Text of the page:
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Missouri defends law capping cities’ traffic ticket revenue

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Missouri defends law capping cities’ traffic ticket revenue

The attorney general’s office argued that cities aren’t required to have a police department because they can contract services from other law enforcement agencies

Missouri defends law capping cities’ traffic ticket revenue

JEFFERSON CITY, Mo. (AP) – Twelve cities are arguing a state law capping how much revenue municipalities can draw from traffic tickets unfairly singles out the St. Louis area and violates the state constitution.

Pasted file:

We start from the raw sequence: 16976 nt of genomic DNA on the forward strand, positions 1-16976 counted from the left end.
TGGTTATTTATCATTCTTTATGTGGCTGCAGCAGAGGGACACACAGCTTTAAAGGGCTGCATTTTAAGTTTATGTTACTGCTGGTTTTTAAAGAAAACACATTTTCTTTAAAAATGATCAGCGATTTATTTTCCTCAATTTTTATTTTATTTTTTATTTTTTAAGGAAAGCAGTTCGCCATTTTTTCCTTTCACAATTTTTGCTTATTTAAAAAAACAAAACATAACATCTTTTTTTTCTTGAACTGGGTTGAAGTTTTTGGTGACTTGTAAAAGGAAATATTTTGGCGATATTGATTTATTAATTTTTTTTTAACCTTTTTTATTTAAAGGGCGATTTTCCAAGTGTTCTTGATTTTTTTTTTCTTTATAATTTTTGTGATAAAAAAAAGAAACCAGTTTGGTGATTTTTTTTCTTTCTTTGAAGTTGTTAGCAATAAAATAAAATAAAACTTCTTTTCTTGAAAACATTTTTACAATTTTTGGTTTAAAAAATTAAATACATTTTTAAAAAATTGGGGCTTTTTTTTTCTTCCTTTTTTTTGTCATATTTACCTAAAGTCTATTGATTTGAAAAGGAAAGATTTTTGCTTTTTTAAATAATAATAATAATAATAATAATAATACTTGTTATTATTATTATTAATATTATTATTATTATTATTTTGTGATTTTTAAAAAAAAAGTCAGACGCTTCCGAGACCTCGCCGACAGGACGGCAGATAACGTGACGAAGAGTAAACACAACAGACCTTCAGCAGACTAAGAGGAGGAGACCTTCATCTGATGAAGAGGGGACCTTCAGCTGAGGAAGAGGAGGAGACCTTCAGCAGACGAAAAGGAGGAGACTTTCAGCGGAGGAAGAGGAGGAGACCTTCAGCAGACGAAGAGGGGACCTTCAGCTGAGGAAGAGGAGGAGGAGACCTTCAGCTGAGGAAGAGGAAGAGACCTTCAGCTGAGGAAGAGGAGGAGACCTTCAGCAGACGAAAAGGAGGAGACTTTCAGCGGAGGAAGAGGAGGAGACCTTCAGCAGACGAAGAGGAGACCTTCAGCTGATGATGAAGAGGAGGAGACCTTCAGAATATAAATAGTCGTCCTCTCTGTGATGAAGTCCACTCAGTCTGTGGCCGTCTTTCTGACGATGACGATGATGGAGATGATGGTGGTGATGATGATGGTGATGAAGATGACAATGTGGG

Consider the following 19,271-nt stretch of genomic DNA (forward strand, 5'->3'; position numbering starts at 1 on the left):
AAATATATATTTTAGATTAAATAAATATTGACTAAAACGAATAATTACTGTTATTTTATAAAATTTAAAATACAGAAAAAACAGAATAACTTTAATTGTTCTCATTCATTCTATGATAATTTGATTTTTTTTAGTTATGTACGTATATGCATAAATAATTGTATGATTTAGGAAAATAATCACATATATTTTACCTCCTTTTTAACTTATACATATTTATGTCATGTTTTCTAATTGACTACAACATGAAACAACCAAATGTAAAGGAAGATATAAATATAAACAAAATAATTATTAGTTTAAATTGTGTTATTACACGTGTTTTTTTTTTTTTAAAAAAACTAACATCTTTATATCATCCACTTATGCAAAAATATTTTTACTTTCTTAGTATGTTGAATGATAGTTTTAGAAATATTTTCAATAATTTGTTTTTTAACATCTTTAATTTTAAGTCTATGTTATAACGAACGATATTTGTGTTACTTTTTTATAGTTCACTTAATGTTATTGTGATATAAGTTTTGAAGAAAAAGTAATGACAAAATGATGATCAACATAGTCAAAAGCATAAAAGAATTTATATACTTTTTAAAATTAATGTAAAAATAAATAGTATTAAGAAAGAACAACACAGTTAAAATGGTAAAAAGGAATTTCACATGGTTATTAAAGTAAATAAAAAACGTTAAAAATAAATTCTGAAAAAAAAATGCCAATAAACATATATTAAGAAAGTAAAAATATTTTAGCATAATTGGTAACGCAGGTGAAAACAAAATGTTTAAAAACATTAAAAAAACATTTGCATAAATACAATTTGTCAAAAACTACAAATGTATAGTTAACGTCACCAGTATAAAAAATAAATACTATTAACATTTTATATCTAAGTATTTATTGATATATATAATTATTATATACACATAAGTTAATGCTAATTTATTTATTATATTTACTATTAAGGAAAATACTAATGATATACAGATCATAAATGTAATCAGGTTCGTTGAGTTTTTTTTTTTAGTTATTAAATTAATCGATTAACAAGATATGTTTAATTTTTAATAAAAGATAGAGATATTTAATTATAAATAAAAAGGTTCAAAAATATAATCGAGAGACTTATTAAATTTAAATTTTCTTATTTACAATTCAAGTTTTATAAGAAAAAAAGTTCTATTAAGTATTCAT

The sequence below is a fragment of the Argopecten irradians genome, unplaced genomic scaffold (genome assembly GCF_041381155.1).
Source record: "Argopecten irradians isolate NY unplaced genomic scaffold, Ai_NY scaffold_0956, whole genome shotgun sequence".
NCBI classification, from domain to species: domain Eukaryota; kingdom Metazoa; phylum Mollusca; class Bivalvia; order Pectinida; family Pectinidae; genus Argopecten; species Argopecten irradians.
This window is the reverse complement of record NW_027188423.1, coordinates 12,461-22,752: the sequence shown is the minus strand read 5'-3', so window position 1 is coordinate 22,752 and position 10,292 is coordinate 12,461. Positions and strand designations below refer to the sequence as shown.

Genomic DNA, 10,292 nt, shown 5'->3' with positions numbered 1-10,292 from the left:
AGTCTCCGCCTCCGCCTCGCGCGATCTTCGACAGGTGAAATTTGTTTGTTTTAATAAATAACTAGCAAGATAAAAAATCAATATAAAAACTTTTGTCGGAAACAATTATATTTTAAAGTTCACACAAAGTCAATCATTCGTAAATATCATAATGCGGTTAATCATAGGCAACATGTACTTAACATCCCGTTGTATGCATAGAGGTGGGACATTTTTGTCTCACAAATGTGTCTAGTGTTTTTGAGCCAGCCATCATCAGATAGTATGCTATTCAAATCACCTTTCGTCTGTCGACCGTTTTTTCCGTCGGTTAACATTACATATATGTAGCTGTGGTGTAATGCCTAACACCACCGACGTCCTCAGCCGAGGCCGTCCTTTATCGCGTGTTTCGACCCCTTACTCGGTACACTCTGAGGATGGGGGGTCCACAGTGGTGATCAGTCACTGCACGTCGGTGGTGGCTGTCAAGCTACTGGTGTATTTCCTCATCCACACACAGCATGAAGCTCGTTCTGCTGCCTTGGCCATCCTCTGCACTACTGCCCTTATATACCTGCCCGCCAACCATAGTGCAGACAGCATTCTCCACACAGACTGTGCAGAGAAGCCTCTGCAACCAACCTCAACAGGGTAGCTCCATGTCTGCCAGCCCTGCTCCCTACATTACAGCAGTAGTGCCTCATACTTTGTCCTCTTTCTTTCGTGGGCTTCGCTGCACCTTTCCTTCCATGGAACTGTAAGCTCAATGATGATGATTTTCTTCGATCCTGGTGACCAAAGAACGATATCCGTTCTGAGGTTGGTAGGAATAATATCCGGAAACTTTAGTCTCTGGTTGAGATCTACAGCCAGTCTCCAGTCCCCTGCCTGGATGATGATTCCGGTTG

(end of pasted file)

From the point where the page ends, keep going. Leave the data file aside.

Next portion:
A Cole County judge heard arguments Friday over whether to put the law on hold. Missouri enacted the law after the unrest in Ferguson highlighted policing tactics in St. Louis County, and the U.S. Department of Justice concluded municipal courts had become profit-driven.

An attorney for the cities argued that requiring accreditation for their police departments would cost thousands. He said since the state isn’t offering to pay for accreditation, the law is unconstitutional.

The attorney general’s office argued that cities aren’t required to have a police department because they can contract services from other law enforcement agencies.

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